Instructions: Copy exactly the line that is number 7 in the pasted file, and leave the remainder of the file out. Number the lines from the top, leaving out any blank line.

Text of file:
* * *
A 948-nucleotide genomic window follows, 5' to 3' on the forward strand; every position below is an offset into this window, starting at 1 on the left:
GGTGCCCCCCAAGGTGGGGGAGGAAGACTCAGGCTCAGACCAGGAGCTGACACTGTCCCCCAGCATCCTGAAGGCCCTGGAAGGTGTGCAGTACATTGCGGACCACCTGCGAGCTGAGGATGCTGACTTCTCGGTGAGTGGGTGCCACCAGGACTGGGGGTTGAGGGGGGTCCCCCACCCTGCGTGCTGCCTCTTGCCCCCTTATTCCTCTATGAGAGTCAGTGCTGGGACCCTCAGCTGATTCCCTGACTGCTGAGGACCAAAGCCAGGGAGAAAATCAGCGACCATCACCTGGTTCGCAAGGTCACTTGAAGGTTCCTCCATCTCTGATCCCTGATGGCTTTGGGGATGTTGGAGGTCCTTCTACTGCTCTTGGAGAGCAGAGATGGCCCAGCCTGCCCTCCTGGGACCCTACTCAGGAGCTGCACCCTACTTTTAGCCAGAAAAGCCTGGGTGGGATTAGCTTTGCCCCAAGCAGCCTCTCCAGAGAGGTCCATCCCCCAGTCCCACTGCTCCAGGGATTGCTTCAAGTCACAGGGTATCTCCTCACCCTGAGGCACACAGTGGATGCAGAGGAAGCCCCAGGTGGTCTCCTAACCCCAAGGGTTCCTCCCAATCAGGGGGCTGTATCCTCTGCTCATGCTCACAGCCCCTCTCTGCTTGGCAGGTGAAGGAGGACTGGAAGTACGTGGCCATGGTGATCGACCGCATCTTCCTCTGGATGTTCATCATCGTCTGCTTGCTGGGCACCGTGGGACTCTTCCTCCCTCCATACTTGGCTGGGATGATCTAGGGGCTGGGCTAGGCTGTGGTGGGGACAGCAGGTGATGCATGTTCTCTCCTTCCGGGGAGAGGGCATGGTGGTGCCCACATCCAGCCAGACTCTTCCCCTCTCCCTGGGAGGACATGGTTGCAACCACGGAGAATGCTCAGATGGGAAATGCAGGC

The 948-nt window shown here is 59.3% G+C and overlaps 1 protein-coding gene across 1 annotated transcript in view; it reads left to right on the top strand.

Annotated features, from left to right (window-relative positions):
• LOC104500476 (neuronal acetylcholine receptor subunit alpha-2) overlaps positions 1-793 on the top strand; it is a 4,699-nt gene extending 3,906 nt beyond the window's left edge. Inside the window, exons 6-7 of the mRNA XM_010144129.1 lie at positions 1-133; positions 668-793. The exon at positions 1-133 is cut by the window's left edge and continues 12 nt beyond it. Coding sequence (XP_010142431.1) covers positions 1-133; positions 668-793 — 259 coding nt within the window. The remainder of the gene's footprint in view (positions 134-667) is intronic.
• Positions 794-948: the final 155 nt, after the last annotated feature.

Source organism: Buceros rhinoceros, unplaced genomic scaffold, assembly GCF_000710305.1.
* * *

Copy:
Source organism: Buceros rhinoceros, unplaced genomic scaffold, assembly GCF_000710305.1.